Mufeng Han’s Damaged Perspective is Remarkable

An “edge of your seat” suspenseful drama doesn’t need to contain CGI or practical effects to focus your attention like a tractor beam. The requirements are a great script and a cinematographer like Mufeng Han who understands how to create the emotional space to transport a viewer into the environment that the director desires. Damaged is the type or nerve wracking tale that is one-hundred percent believable but it’s the manner in which Mufeng places you inside the emotional core of the film’s characters which produces such a strong reaction in audiences. Known for the same effect in award-winning films like Patrick (with wins from the New York Film Awards, the Los Angeles Film Awards, etc.) and Son of Wanderer (London Independent Film Awards, Los Angeles Film Awards, Mindfield Film Festival, International Independent Film Awards, Rome Independent Prisma Awards, etc.), Han has become acclaimed in the modern film industry for his vision and insight through the camera lens. In a medium which is flush with offerings, Mufeng’s signature style is resulting in a very busy filming schedule.

The relationship between director and actor can be as different as the people involved in these vocations throughout the industry. Damaged director Wendi Sun is known for his focus on the actors in his films, resulting in a heavy reliance on his DP for the visual language of a film. This was a welcome scenario for Mufeng to fully flex his creative muscles in designing shots for this production. Armed with the information that Sun wanted the heavy and somber feeling of the story’s funeral scene to permeate the entire film, Han crafted a visual perspective through the camera congruent to this.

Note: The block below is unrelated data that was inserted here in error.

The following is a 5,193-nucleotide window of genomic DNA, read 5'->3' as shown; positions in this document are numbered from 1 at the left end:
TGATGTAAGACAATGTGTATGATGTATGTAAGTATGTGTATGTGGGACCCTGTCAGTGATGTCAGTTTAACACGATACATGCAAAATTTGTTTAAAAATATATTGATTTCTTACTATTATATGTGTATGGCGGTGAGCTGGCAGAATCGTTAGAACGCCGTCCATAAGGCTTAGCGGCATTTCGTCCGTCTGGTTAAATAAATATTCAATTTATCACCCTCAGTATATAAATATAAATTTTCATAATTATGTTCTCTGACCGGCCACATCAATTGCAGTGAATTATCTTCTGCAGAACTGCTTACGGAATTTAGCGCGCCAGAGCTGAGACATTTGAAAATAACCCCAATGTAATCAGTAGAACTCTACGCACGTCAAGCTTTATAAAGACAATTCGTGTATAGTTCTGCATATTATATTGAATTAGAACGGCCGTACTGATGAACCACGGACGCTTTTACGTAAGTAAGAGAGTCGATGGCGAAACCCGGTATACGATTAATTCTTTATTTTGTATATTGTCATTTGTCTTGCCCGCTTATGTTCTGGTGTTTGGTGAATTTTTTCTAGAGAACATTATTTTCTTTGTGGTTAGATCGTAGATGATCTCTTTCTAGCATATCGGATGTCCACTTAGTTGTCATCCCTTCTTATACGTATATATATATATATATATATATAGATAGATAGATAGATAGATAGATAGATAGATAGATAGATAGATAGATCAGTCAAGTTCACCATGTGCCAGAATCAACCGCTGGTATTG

Damaged is the story of a murder cover-up which takes places in the US military while at war. When one soldier [Warren] kills another [Henry], their Sergeant [Michael] decides to make it look like an accident to protect the one left alive. Time cultivates guilt in Warren until he can no longer live with this secret. The story begins with this accidental murder and the intensity of the moment is transmitted with Han’s almost claustrophobic camera close ups. These frantic moments are communicable via the lens, allowing the audience to feel the panic inside Warren’s first moments as he senses what he’s just done. This approach is contradicted by what we witness at Henry’s funeral as the agonizing slow dolly shots emphasize the anger percolating inside Warren, accentuated by the Sergeant’s lies during his speech at the service. Subtle but notable is the high contrast lighting which never fully reveals the complete face of the main characters. This implies that we never see their “real” face or know their true selves. It’s this “under the radar” cinematography which adeptly encourages the audience to believe the characters as Wendi and the actors have interpreted them. The synergy between camera, director, and actors is astounding in Damaged.

Wendi Sun noticed Mufeng’s cinematography in Patrick and recognized the DPs ability to channel but not over stylize the emotional action of a scene. In Damaged, Han once again proves himself to be as committed to storytelling as the visual presentation of it.

Written by Patrick Wilson

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